The steep slope of the hill that rises from the Grand Temple to the Royal Citadel (tr. Büyükkale) was part of the Hattusa Old Town. This quarter of the city was protected by fortifications, at least from the 16th century BCE. There were many buildings erected on this slope, on the artificial terraces, localized among the rocks protruding from the ground.
The so-called Hillside House (tr. Yamaç Evi) is one of the largest of these houses, but also the best-preserved buildings of this type. In its heyday, it was a two-storey building, constructed on a rectangular plan with the sides 32 and 36 meters long. The archaeologists assume that it was not a residential house, but an administrative center. This theory is supported by the size of the main lobby (13 to 17 meters), situated on the reconstruction of the upper floor. The lower floor served as a warehouse and an archive where, during excavations in 1911 and from 1960 to 1963, substantial collections of clay tablets were found.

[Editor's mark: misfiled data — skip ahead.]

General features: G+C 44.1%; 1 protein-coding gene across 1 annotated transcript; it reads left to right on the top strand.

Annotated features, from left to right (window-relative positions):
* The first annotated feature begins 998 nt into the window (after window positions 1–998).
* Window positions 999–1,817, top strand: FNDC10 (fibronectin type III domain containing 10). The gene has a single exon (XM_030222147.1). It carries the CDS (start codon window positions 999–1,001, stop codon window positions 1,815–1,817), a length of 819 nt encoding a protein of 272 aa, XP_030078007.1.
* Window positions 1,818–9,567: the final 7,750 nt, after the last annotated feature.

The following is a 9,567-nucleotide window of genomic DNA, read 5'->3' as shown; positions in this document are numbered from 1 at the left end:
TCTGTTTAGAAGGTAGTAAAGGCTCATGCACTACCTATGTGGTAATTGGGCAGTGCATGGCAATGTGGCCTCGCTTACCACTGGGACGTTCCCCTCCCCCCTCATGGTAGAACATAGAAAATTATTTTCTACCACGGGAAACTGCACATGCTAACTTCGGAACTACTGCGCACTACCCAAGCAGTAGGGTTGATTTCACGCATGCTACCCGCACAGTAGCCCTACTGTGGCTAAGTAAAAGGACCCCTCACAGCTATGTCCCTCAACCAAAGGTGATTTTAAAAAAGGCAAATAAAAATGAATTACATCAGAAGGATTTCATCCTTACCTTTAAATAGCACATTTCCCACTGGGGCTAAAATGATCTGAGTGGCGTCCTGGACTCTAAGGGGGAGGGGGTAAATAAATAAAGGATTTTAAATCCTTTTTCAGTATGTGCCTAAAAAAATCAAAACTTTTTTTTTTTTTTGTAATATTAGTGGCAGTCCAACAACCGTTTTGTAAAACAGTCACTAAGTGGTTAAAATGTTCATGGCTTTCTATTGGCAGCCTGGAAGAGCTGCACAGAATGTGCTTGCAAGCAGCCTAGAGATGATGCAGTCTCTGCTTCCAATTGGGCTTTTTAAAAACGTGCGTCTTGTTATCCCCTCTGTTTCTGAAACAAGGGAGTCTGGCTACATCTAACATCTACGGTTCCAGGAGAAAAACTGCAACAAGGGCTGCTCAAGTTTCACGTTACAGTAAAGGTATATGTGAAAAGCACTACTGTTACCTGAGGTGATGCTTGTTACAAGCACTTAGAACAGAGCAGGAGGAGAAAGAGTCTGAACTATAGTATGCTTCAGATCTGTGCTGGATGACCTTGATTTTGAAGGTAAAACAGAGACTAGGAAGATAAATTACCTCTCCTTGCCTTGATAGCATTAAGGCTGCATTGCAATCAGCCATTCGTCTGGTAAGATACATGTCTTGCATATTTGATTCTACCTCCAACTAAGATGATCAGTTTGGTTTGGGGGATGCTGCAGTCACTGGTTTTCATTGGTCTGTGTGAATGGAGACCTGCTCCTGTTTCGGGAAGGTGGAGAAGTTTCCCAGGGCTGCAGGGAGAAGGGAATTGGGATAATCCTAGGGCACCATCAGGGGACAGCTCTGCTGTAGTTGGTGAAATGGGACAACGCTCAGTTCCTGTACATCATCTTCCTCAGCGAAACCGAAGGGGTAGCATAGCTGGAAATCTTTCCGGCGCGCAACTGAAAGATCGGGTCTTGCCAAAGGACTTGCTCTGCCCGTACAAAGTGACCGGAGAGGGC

House on the Slope was destroyed by fire at the end of the 13 century BCE, and it was never rebuilt. Remnants of the burnt mudbrick walls in the back of the building have survived to the present. They are now protected by a modern wall.
The Hillside House is situated in the north-western part of Hattusa, opposite the Grand Temple and the Lower Town. It near the beginning of the sightseeing route and the first stopover on the official sightseeing route of Hattusa.